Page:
When the main course is served, you turn the conversation toward the fact that your house seems to be haunted by the spirit of the former occupant, who appears in the mirror over your sink every other Thursday and whispers, "Cats really do go to heaven," in a melodic but androgynous voice. Now you're keeping in mind that these are your closest friends - maybe even people you grew up with, went to high school or college with, friends with whom you have discussed all manner of philosophy at one time or another. Is there life on other planets? Is religion a comfort or a crutch? Did don Juan really exist, or was Castaneda just stoned on mushrooms and made the whole thing up? Was Nietzsche onto something with nihilism or is nihilism just much ado about nothing?

To you, these things are just a part of your inventory now, maybe even the fuel that drives your imagination. So by the time dessert arrives, you're talking openly about the projection of the shaman's double as a quantum vessel of energetic awareness, replete with free will and the ability to transcend the space/time continuum.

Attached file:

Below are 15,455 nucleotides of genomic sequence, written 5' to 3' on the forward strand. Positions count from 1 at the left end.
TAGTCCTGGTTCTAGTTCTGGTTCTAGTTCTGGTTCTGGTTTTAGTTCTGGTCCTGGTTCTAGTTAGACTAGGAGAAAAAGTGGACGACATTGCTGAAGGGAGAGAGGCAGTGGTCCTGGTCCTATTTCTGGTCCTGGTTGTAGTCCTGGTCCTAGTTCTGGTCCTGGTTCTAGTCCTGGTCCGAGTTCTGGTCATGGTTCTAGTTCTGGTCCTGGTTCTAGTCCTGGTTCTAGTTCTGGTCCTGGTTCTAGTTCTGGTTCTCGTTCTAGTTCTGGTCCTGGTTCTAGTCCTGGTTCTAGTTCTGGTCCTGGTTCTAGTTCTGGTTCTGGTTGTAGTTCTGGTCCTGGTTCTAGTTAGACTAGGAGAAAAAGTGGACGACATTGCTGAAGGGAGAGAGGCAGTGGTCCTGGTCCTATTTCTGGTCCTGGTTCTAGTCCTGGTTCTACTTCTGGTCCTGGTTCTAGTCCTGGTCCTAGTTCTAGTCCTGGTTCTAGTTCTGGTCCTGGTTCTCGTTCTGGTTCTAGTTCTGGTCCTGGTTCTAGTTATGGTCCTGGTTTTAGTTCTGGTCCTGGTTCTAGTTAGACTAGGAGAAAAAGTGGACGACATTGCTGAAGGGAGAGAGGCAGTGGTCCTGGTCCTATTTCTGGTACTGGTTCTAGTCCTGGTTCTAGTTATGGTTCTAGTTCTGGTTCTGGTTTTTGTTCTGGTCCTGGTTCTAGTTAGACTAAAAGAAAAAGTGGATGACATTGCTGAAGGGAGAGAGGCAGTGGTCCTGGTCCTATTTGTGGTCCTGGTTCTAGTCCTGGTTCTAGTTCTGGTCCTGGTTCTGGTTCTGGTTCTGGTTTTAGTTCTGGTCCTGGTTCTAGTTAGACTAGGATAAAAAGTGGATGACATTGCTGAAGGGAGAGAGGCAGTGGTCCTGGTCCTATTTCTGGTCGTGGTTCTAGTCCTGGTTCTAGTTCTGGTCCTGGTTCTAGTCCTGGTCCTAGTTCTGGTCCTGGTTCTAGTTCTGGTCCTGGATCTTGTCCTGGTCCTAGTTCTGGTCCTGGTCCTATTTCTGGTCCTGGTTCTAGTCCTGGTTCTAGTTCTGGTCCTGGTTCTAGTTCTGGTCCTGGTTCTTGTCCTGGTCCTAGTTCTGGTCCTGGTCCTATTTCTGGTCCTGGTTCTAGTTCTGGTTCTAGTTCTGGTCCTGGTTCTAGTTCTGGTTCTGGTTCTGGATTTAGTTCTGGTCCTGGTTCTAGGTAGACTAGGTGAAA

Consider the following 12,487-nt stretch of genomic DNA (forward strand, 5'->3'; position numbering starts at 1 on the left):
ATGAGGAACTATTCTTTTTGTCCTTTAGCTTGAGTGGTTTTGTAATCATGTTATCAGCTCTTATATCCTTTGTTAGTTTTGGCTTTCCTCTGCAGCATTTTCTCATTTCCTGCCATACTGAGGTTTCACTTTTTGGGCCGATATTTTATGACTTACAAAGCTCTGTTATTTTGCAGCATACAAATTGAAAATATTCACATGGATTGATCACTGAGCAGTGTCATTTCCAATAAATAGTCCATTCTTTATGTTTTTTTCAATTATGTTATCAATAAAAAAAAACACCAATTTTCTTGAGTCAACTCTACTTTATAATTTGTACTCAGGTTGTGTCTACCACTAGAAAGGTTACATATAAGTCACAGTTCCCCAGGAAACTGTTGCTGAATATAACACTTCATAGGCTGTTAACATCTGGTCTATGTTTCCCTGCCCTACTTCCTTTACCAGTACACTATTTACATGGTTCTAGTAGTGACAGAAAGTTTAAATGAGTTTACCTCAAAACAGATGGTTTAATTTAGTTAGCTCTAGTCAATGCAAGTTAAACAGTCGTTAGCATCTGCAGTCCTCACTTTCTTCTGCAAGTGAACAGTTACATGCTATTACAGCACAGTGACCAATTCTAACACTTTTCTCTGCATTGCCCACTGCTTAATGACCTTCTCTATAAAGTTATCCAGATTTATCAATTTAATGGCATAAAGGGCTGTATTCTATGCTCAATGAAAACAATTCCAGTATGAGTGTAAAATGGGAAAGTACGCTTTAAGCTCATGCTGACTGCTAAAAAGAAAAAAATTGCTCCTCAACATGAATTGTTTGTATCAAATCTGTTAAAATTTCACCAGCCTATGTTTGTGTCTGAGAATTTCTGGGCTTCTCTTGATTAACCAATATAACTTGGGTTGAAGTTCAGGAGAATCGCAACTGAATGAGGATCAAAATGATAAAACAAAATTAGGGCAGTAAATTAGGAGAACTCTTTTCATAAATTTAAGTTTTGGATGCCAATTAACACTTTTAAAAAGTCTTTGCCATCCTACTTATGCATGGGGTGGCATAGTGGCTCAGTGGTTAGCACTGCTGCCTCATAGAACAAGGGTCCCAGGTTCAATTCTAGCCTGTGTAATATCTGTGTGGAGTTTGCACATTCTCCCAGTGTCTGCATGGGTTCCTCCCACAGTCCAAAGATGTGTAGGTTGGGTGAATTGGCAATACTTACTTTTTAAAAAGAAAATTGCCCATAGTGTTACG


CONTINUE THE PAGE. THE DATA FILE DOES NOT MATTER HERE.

But what you have perhaps failed to notice is that your friends left Neverland long, long ago. They went away and grew up and got married and had lots of babies, so by this time, their amusement has turned to outright discomfort, and the males at the table have turned to talk of Nascar and beer, while the females have retreated to The Ladies Powder Room to do whatever it is females do in the restroom that seems to require at least 30 minutes and the assistance of their 12 closest friends.

You are alone.

In the middle of friends, surrounded by those closest to you...

You are alone.